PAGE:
The oldest terrestrial plants either captured parts of the genome of the algae’s ancestors, possibly through “horizontal gene transfer,” in which bacteria transfer genes from one organism to another, or they evolved similar genes themselves.

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Given the time frame of millions of years, this suggests that the emergence of land plants did not occur as a unique event.

We found wild plant spores containing two or four cells and irregularly packed algal spores in the canning pond basin, indicative of the coexistence of wild plants and their algal ancestors in the same area.

It also narrows the time gap between estimates of land colonization from molecular clock data (515 million years ago) and fossil evidence.

The Canning Basin record is about 480 million years old and is the oldest in the world.

Where did the earth’s plants begin?

Our finding comes from previous studies of terrestrial plant spores in a canning pond. 1991 dated Keime About 440-445 million years ago found and more It dates back to 460 million years ago Found in 2016.

These two records were only found after examining extracts from about 100 core samples to determine the age of the rock sequences, showing that spores are rare.

The sediments deposited in the canning basin during this period come mainly from the marine environment, as we see in mussels and microfossils such as conodontin.

Early land plants, like their ancestors of granular algae, grew in freshwater areas on the edges of the sea.

In these areas, spores and sediments were washed away. The fossil discoveries that have come down to us are based on the geography of antiquity.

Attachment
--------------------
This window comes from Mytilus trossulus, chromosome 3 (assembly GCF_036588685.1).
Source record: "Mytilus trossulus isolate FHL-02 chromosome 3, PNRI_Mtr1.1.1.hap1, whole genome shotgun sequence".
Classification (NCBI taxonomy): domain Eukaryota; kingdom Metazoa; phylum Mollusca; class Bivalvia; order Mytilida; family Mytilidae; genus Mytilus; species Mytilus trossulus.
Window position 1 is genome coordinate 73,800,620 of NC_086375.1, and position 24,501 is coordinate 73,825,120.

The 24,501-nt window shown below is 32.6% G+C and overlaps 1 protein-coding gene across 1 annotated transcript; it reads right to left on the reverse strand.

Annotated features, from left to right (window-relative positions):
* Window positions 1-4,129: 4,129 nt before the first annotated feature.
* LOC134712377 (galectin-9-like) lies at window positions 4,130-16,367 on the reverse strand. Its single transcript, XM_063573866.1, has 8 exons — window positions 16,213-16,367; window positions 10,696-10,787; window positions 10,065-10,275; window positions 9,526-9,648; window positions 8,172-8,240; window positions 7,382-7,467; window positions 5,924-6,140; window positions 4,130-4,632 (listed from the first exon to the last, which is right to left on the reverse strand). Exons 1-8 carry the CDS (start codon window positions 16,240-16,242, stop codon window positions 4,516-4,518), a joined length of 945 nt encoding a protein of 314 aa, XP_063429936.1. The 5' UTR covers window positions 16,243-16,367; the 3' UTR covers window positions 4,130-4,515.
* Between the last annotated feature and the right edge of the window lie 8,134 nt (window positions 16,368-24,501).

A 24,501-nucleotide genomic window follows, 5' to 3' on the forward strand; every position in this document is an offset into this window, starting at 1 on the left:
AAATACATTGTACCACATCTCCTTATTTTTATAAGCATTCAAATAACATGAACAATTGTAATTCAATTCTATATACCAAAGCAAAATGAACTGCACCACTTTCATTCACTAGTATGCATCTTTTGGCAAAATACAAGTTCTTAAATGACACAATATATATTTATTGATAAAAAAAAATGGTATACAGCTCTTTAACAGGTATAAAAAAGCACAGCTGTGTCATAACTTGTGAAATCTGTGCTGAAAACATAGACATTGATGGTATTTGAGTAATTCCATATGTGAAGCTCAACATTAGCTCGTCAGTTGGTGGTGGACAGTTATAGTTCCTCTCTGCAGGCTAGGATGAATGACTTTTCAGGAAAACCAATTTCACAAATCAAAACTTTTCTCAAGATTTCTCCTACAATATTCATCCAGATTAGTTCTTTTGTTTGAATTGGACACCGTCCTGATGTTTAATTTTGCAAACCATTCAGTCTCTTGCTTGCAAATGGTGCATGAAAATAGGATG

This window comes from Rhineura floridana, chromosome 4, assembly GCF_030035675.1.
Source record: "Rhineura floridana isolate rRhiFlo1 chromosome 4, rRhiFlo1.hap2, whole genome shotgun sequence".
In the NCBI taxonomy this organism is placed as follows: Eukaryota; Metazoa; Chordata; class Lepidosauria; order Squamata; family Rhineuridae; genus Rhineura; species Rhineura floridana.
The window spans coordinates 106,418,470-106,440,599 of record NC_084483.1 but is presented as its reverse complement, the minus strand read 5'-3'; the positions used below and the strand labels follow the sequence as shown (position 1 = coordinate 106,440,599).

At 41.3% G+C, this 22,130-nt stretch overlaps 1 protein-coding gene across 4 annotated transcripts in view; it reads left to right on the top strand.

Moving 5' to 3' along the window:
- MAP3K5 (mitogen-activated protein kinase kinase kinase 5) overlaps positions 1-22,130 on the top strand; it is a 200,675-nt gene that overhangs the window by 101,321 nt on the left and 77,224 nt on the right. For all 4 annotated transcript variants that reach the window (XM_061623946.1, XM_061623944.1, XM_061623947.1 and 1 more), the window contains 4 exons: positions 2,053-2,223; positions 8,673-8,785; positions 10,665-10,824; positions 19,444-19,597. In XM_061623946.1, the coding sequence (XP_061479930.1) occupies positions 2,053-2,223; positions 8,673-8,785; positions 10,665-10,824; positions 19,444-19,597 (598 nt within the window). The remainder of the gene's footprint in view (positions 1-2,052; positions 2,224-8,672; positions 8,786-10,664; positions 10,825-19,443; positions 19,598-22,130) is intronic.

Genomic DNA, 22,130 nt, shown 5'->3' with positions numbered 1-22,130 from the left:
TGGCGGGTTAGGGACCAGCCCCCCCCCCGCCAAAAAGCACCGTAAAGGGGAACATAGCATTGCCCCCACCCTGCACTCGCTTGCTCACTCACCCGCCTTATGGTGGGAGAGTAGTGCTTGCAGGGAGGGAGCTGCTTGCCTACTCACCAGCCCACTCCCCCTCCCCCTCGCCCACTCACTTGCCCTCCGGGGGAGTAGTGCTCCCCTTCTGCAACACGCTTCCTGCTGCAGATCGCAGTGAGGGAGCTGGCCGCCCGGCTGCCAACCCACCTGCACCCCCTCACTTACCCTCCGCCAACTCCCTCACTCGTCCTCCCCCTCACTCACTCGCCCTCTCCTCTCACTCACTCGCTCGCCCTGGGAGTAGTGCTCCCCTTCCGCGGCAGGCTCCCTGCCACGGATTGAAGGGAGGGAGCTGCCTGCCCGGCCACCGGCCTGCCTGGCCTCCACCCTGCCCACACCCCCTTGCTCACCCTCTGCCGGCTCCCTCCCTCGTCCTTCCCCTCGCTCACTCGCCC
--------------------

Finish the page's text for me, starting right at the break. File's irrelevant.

In 2020, Geoscience Australia, in partnership with the Western Australian Geological Survey, drilled a hole in the southern part of the Canning Basin to understand the geology of the deep rock.

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After acid extraction of rock samples from a geological formation called the Nambet Formation, which dates back to the early Ordovician period (485 million to 470 million years ago), we identified spores from terrestrial plants with typical regular arrangements of two or four cells.

As part of this work, we examined preparations of plant spores that were actually superimposed on microscopic slides from the original section of the nambit formation excavated in 1958.

Here we found the first evidence of plant spores on Earth associated with the spores of their algal ancestors. Our discovery would not have been possible without access to this prior material provided by the Western Australian Government.

Further studies are needed to locate additional algal spores and terrestrial plants in Australian sediments from the Late Cambrian and Ordovician.

The new data could also reveal where the land plants originated from: were they present on this continent as others have suggested?

The present work has highlighted the importance of access to previous data and materials and acknowledged the critical role of scientific sampling infrastructure and geological data by the Western Australian Government.

Clinton FosterProfessor Emeritus Australian National University.

This article has been republished by conversation Under Creative Commons License. read this original article.